“If everybody was doing this sort of thing, then we’d have less pollution in the cities. And if
you’re thinking about the future, not only your future but the future of our own kids and the air
they’re breathing and the life they’ll live, I think it’s important to think about that and not just our
But it’s not always easy. And Buu says that’s okay. Because she feels like she’s helping to create
the kind of environment that she’d like to live in.
For the Great Lakes Radio Consortium, I’m Karen Kelly.
An increase in the number of households throughout the world is threatening the environment, according to new research in the scientific journal Nature. The Great Lakes Radio Consortium’s Erin Toner explains:
An increase in the number of households throughout the world is threatening the environment,
according to new research in the scientific journal Nature. The Great Lakes Radio Consortium’s
Erin Toner explains:
Researchers studied what they call “hotspot countries” – places where native species are
threatened by human activity. They counted 155-million more households since 1985. The study
says the reason for the increase is because fewer people are living under one roof. The number of
households grew even in countries where the population is going down.
Michigan State University researcher Jack Liu took part in the study. He says households with
fewer people aren’t necessarily more efficient.
“For example, in a two person household you would have one refrigerator. In a four-person
household you also have one refrigerator. So the energy efficiency in the two-person household
would be lower.”
Liu says reasons for the increase in households include the high divorce rate and a drop in the
number of generations living under the same roof.
For the Great Lakes Radio Consortium, I’m Erin Toner.
The results of a survey released this week by the Joyce Foundation show people in the Great Lakes region have strong feelings about the importance of the lakes and the need to protect them. The Great Lakes Radio Consortium’s Gretchen Millich has more:
The results of a survey released this week by the Joyce Foundation show people in the Great
Lakes region have strong feelings about the importance of the lakes and the need to protect them.
The Great Lakes Radio Consortium’s Gretchen Millich has more:
In it’s opinion polls over the past year, the Joyce Foundation found people have deep concerns
about the Great Lakes, including lower water levels and talk of exporting water to other regions.
Most people who were polled assumed the lakes were polluted, but were unsure of the causes of
that pollution. Spokesperson Mary O’Connell says the foundation will give out 16-million
dollars over the next three years to groups working to protect the lakes. She says the money will
also be used to improve policies on land use, agriculture and transportation, all of which affect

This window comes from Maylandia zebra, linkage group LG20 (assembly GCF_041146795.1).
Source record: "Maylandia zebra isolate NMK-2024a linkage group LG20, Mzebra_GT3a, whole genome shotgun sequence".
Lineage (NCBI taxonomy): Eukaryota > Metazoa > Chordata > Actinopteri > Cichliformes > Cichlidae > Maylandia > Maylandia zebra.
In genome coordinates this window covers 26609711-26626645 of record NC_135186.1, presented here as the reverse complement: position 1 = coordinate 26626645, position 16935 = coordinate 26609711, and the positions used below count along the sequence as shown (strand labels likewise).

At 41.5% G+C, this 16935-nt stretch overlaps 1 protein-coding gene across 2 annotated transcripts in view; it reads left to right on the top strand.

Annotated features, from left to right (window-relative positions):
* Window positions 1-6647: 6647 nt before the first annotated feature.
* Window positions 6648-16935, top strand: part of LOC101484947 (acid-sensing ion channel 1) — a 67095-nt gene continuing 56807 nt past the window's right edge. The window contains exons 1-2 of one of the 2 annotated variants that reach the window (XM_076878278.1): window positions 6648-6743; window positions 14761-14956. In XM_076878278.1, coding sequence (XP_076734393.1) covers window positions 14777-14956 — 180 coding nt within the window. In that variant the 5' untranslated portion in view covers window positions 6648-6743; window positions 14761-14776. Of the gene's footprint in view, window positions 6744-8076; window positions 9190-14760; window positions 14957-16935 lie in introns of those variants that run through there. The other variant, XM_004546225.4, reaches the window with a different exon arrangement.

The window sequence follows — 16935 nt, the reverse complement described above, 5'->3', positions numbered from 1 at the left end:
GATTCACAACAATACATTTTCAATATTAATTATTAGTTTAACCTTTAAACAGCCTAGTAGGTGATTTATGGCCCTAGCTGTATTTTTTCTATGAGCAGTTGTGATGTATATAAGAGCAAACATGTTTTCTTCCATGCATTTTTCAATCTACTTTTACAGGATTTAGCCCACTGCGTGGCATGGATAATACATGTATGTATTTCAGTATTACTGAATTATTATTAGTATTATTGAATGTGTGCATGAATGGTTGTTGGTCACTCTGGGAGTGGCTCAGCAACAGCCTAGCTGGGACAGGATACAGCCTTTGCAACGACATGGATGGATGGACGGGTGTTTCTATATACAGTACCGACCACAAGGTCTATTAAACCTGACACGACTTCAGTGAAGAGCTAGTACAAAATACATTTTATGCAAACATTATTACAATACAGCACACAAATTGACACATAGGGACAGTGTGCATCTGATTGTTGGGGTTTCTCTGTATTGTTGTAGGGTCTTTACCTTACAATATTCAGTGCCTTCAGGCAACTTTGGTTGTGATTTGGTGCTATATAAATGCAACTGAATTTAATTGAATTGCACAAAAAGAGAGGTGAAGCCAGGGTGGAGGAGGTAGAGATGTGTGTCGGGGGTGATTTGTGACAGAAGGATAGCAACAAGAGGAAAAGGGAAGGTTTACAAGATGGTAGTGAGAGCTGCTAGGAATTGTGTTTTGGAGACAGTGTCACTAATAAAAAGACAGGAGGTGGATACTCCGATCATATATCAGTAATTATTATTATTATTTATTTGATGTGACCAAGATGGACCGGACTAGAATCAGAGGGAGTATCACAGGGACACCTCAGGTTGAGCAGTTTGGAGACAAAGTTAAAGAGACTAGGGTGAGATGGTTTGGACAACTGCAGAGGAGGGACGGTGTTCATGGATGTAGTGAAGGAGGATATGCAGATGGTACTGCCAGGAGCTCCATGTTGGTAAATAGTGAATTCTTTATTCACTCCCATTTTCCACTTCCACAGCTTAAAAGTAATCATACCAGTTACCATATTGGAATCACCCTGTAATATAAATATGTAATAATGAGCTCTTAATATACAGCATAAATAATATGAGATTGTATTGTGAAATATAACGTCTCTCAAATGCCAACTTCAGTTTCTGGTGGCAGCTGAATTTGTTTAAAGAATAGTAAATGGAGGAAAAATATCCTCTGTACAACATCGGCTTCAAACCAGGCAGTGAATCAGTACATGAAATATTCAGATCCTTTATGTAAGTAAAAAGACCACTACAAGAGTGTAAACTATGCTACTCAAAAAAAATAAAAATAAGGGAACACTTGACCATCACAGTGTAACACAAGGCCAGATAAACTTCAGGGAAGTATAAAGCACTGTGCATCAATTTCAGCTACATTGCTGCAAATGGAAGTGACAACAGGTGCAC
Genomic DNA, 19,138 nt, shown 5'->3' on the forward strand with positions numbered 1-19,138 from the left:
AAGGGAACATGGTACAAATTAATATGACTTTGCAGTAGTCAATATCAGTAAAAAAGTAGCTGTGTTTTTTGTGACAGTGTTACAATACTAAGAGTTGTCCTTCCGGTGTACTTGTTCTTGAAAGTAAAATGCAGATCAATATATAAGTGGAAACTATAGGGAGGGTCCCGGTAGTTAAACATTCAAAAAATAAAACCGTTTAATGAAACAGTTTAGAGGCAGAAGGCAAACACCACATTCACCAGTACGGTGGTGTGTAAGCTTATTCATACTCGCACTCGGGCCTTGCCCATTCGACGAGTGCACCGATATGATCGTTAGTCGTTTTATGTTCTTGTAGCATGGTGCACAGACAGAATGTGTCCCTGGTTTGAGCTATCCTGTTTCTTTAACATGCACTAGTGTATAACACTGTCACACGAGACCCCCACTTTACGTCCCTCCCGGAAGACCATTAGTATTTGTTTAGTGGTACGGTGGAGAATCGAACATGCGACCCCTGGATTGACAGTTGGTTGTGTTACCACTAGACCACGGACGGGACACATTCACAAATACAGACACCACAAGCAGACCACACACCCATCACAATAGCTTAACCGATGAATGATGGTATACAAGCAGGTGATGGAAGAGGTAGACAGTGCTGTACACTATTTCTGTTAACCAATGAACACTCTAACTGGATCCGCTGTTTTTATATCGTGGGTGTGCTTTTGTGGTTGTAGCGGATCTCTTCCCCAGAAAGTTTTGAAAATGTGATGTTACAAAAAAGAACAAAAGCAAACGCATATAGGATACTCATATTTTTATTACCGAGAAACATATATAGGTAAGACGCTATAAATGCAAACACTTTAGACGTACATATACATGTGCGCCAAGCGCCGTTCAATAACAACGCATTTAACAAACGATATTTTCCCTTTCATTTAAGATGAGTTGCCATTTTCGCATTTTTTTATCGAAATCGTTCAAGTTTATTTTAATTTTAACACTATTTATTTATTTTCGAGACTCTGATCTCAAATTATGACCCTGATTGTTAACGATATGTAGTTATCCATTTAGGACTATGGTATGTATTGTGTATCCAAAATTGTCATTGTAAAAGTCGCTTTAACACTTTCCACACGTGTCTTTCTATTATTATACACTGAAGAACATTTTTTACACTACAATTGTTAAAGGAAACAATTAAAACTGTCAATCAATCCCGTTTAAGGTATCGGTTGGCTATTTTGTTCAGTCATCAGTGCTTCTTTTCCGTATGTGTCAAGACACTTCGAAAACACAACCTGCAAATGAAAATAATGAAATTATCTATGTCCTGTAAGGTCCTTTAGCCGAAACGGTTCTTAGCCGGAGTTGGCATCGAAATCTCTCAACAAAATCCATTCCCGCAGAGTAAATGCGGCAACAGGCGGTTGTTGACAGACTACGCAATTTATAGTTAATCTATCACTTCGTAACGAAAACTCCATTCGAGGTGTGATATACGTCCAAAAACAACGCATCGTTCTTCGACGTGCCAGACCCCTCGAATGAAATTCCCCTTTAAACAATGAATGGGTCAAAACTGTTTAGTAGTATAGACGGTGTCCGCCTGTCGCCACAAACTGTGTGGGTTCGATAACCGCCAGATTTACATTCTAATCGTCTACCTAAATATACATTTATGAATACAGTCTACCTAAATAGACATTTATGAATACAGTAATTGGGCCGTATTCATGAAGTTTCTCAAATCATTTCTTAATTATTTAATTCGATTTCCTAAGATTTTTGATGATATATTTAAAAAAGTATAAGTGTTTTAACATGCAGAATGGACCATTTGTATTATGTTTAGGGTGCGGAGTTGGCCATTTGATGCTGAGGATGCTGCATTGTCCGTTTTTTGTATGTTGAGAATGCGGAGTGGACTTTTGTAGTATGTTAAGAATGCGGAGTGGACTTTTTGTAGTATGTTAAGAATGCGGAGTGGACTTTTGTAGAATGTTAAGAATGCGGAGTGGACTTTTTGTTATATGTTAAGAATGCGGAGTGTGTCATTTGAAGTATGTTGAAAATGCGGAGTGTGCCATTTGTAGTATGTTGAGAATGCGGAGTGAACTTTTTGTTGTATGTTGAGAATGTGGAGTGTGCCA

“There is very strong popular support for preserving the lakes and we would hope that through
our funding we could translate some of that support to our public policies that will protect the
lakes for future generations.”
The Joyce Foundation, which also contributes funding to the Great Lakes Radio Consortium, is
based in Chicago and has financed many efforts to clean up the lakes.
For the Great Lakes Radio Consortium, this is Gretchen Millich.
An environmental group is calling on Great Lakes states to ban drilling for oil and gas under Lake Erie. The Great Lakes Radio Consortium’s Natalie Walston reports:
An environmental group is calling on Great Lakes states to ban drilling for
oil and gas under Lake Erie. The Great Lakes Radio Consortium’s Natalie
At least four drilling companies have tried to gain access to oil and gas
deposits under Lake Erie since 1998. That’s according to a study by the Ohio
Public Interest Research Group. The group found a significant amount of
cooperation between the Council of Great Lakes Governors in considering
allowing companies access to the lake. Bryan Clark wrote the report for the interest
group. He says there are a number of problems associated with drilling for
oil and gas.
“Drilling operations routinely utilize dangerous toxic chemicals. Many of
these chemicals, such as those found in drilling mud, can cause problems as
diverse as wildlife cancers, developmental disorders, and shortened life
Ohio governor Bob Taft has stated he will sign an executive order banning
drilling under Ohio’s part of Lake Erie. The state of Michigan recently voted to ban
new drilling. Clark says New York, Wisconsin, Illinois, and Indiana need to
consider a drilling ban as well.
For the Great Lakes Radio Consortium, I’m Natalie Walston.
The Canadian government is under attack by environmentalists after it exempted car manufacturers from its plan to reduce greenhouse gas emissions. The Great Lakes Radio Consortium’s Karen Kelly reports:
The Canadian government is under attack by environmentalists after it exempted car
manufacturers from its plan to reduce greenhouse gas emissions. The Great Lakes Radio
Consortium’s Karen Kelly reports:
Opponents say the government granted the exemption because the car assembly plants are located
The province is a stronghold of support for the leading Liberal party.
But federal officials say the auto plants were exempted because their emissions are already low.
Many industries are required to reduce their greenhouse gas emissions under the newly signed